Avoparcin is a commercially important glycopeptide antibiotic which is active against Gram-positive bacteria. Recently, β-avoparcin, the major component of the avoparcin mixture, and several other analogues have been structurally characterized and tested for their antibacterial activity. Varying degrees of activity were observed for only minor structural differences. For example, β-avoparcin and epi-β-avoparcin, which differ only in the stereochemistry at position 1' of the NH2-terminal phenylsarcosine subunit, exhibit a 10- to 100-fold difference in antibacterial activity. Following the supposition that the conformational properties of these molecules may explain the differences in their antibacterial activity, we have analyzed the conformations of β-avoparcin, epi-β-avoparcin, and other avoparcin analogues in aqueous solutions using NMR methods. On the basis of an analysis of the 1H chemical shifts, 1H-1H nuclear Overhauser enhancement data, and pH titration experiments, it was concluded that the confirmations of all of the analogues are similar at the COOH terminus. However, for β-avoparcin and epi-β-avoparcin, conformational differences were observed in the NH2-terminal region of the molecules. In this paper, we present a detailed description of the over-all conformations of these two glycopeptides as deduced from an in-depth analysis of their corresponding 1H NMR spectra and discuss the possible relationships this may have with their markedly different antibacterial activities.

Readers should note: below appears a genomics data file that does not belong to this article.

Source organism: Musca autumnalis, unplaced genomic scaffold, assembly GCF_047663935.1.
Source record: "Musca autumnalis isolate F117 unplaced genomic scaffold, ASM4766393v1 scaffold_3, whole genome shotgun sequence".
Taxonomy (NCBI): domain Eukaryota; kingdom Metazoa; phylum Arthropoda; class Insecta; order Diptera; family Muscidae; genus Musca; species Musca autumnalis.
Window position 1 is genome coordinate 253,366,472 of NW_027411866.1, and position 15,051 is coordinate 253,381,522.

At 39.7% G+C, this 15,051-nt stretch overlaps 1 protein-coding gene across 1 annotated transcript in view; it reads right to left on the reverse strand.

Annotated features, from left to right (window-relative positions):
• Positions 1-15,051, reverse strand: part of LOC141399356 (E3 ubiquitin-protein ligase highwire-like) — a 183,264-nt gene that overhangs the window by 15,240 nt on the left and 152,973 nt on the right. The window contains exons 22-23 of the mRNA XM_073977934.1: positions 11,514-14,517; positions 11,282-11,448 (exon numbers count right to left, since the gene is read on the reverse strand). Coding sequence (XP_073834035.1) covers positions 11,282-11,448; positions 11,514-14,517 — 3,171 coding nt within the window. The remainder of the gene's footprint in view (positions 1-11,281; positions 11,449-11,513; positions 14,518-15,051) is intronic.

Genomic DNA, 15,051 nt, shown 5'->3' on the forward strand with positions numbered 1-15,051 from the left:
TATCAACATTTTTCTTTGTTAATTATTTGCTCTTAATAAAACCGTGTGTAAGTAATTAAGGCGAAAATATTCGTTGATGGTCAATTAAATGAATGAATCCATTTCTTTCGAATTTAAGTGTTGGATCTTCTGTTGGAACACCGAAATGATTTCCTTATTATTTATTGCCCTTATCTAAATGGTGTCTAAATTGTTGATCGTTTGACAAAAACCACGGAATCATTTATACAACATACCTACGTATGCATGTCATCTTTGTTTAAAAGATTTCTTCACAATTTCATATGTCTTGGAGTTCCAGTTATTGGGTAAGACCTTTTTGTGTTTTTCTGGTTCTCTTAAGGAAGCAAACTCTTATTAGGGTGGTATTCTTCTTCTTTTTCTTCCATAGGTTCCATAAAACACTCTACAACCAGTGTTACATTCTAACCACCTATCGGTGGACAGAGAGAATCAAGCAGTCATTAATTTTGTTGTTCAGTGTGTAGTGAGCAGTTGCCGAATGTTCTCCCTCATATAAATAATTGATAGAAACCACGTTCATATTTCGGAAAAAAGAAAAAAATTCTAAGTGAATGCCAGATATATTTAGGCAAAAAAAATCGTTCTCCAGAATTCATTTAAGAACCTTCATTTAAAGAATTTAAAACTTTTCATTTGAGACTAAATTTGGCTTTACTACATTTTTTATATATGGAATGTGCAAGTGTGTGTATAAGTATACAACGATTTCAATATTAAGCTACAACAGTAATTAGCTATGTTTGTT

|Original language||English (US)|
|Number of pages||6|
|State||Published - Jan 1 1984|